ESLint comes with a preset that implements a logical set of defaults that can save you a lot of time. It decides what is a warning and error for you and enables the rules that it thinks make the most sense for most people.

HopeJS uses ESLint's standard rules as a good shortcut to get started, then I tend to tweak a few of the settings based on our team's feedback and the project requirements.

This is a nice compromise because it avoids the work of starting from scratch, but it still offers complete power in tweaking the settings as we see fit.

We could go a step farther and use an existing set of rules like airbnbs, XO, or standard JS. Assuming that you don't mind the decisions that they've made, this is a great way to avoid spending a lot of time arguing about all the decisions that I just discussed previously.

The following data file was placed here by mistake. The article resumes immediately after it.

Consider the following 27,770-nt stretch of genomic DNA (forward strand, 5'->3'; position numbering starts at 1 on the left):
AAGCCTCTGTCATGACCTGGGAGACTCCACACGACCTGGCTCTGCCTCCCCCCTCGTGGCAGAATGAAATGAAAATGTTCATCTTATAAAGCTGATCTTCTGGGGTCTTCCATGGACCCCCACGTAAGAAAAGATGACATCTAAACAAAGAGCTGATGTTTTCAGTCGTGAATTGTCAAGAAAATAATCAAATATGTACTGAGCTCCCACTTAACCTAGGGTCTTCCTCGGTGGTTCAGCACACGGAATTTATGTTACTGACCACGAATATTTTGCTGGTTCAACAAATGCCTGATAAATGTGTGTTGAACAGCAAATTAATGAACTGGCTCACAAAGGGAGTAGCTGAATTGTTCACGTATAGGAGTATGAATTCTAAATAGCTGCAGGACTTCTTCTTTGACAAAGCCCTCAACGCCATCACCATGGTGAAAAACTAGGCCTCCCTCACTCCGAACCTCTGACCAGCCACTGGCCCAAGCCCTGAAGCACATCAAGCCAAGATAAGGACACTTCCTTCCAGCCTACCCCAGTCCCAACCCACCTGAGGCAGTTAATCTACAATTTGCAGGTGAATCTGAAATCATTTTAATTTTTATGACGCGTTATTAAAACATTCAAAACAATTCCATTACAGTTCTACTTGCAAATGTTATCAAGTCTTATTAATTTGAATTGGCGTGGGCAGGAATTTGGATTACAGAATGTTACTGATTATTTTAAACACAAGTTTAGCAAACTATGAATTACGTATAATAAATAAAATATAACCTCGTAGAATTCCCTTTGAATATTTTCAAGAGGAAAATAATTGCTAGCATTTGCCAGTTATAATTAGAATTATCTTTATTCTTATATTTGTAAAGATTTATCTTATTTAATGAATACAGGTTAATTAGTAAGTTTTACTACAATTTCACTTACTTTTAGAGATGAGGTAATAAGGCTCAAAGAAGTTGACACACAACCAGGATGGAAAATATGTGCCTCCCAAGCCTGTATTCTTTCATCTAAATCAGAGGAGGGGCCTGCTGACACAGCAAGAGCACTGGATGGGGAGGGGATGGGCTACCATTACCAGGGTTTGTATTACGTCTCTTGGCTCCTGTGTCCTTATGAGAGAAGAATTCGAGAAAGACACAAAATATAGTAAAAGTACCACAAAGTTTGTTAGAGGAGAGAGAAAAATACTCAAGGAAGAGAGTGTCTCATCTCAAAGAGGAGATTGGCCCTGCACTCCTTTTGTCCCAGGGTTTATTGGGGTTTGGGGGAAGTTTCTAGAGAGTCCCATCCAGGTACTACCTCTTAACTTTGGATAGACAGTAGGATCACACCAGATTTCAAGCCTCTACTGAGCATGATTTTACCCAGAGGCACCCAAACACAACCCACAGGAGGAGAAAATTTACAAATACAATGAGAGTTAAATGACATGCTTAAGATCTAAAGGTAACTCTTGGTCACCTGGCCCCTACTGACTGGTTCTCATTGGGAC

It's also worth noting that standard JS isn't actually a standard. In fact, ironically, many of the rules that it enforces like disallowing semi-colons and only allowing single quotes for stings, are actually quite unpopular in the JavaScript community. All of these options use ESLint but they enforce strong opinions so you don't have to make any decisions configuring rules. In fact, with standard JS, you can't change any rules at all but assuming that you're willing to accept the strong opinions in these presets.